Photo: James Willamor

Photo: James Willamor


February 7, 2018

There was a hearing on the petition before the North Carolina Environmental Management Commission Air Quality Committee. The Committee considered the petition and brought its recommendation to the full Commission that the petition be denied during the Commission's regular meeting on March 8.

November 14, 2017

Three teenagers filed a climate change petition for rulemaking with the North Carolina Environmental Management Commission. The petition calls on the Commission to reduce North Carolina’s CO2 emissions to zero by 2050, in accordance with the best available science.  

With the support of Our Children’s Trust, Alliance for Climate Education (ACE), and represented by Duke’s Environmental Law & Policy Clinic, the youth petitioners argue that the Commission has statutory, public trust and constitutional obligations to protect North Carolina’s essential natural resources, including the atmosphere, for present and future generations. As detailed in the petition, the proposed rule could create jobs, reduce energy costs and avoid billions in climate damages.

Read the full petition here.

Want to get involved? You can:

  • Email the Environmental Management Commission (EMC) to share your support

  • Share on social media why you support #youthvgovNC and having a #carbonfreeNC

  • Show up to any public hearing about this petition to support the youth petitioners

November 27, 2015

Judge Morgan denied Hallie Turner's Complaint against the North Carolina Environmental Management Commission.  Hallie vowed to continue her efforts, and Our Children's Trust is working with her and others to bring a follow-on legal action.

November 13, 2015

Judge Michael Morgan will hear oral argument in this important case to address the Environmental Management Commission's denial of Hallie's climate change petition for rulemaking and set science-based carbon pollution limits. Join us in standing up for their fundamental constitutional rights!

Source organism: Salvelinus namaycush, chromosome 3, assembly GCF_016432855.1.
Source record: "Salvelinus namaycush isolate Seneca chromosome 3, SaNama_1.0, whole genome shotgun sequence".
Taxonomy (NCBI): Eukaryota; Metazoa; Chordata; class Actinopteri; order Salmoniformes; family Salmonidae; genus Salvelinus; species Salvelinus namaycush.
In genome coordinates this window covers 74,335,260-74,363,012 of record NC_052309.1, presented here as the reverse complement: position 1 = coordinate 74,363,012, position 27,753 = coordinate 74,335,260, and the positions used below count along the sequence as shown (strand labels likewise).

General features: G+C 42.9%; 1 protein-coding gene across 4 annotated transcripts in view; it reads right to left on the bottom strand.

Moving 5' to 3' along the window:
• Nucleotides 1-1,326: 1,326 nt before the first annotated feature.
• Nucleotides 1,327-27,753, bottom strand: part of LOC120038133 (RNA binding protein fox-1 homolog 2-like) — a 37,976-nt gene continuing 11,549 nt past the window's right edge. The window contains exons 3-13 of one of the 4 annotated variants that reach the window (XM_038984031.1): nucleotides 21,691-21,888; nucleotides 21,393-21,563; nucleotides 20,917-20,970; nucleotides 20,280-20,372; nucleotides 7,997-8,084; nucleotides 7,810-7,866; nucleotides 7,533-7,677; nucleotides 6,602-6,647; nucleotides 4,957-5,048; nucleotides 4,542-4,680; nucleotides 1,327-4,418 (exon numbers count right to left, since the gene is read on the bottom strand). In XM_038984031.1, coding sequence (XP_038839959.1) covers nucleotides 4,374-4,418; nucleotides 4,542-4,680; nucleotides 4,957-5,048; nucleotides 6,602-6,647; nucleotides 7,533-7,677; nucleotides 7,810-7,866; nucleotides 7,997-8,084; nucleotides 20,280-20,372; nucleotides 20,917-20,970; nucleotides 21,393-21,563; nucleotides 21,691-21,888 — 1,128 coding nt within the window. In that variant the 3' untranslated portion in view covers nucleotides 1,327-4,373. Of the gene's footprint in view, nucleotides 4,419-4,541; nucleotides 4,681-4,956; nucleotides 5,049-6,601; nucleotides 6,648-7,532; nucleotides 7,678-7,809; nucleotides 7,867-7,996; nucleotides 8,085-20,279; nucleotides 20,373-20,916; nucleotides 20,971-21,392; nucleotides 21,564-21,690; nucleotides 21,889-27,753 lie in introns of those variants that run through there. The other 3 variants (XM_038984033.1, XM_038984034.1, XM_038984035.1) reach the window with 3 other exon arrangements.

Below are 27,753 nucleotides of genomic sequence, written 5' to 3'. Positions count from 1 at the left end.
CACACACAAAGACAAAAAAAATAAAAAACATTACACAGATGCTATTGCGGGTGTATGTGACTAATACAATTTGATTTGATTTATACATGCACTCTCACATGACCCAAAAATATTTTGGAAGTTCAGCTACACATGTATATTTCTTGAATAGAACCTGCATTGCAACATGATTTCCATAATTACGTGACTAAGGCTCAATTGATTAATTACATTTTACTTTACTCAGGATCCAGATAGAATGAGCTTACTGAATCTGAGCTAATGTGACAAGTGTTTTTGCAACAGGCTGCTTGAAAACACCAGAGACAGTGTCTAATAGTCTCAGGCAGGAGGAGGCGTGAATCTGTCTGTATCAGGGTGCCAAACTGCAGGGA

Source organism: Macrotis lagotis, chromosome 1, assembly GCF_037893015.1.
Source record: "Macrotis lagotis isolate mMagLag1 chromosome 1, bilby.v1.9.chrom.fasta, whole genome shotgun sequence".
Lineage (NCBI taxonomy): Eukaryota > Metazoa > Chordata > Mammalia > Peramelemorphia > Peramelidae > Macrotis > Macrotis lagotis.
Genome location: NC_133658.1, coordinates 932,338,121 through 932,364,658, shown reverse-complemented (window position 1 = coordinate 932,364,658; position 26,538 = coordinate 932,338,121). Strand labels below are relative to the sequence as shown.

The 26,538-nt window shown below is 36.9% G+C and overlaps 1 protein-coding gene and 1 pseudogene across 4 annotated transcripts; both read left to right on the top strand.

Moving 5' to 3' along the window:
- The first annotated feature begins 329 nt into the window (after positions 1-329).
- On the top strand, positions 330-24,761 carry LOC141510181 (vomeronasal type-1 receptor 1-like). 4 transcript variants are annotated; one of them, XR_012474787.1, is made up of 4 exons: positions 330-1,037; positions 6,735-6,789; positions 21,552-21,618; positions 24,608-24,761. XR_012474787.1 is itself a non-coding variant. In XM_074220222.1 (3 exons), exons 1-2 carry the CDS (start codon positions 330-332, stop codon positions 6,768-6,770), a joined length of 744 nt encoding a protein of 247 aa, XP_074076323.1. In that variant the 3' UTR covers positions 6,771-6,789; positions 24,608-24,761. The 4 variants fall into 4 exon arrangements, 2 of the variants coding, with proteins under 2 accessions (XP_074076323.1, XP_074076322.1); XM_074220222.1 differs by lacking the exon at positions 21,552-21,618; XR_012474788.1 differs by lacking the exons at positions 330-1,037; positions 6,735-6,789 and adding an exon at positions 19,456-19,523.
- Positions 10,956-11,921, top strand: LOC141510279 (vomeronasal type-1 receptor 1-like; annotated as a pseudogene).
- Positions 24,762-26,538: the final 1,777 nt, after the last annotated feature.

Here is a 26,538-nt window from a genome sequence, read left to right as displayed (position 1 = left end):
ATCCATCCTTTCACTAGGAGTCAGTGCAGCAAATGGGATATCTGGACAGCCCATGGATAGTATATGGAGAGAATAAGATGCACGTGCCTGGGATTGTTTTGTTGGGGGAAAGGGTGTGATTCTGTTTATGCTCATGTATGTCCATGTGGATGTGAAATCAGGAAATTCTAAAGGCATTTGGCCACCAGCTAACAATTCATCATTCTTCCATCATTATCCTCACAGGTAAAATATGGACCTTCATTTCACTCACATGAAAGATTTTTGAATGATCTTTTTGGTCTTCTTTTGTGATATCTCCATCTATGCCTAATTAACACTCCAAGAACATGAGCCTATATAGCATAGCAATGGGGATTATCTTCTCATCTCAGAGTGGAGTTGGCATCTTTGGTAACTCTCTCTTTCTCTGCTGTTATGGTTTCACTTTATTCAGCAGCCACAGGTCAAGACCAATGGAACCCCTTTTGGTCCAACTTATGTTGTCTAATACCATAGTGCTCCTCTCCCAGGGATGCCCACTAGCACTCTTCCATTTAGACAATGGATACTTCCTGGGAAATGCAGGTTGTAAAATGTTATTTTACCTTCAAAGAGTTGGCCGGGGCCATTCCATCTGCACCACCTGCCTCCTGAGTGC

Friday, November 13, 2015
Hearing will begin at 9:30 am, please arrive by 9:00 am to secure your seat.

Wake County Courthouse
316 Fayetteville Street, Raleigh, NC
Judge Michael Morgan's courtroom, 5-C

May 29, 2015

Hallie Turner and her attorneys filed her opening brief in support of her appeal of the denial of her petition for rulemaking. Hallie's brief argues that the Environmental Management Commission (EMC) erroneously denied her petition for rulemaking because the EMC made conclusions of law outside the scope of its powers when it determined that it did not have the authority to promulgate her proposed rule. The brief also argues that former Chairman Benne Hutson should have recused himself from the decision because of a conflict of interest since his law firm represents clients that oppose restriction on greenhouse gas emissions. Hallie's brief asks the court to reverse the EMC's decision and order the EMC to commence rulemaking on her petition for rulemaking.

February 23, 2015

In North Carolina Superior Court in Wake County, 13-year-old Hallie Turner appealed a decision by North Carolina’s Environmental Management Commission rejecting her climate change petition for rulemaking. Last December, with the support of Our Children's Trust, Hallie submitted her petition to the Environmental Management Commission in an attempt to get the State to protect North Carolina’s constitutionally protected water and air resources. Hallie’s petition asked the Commission to promulgate a rule, based on the best available climate science, that would require North Carolina to reduce its carbon dioxide emissions by at least four percent each year.

Read the full press release here.

December 5, 2014

13-year-old Hallie Turner submitted a climate change petition for rulemaking to the North Carolina Division of Air Quality. Hallie filed the petition in an attempt to get the State to protect North Carolina’s climate system, shorelines, and water resources by adequately protecting the atmosphere, a public trust resource upon which all North Carolina residents rely on for their health and safety.

Read the petition.
Read the press release.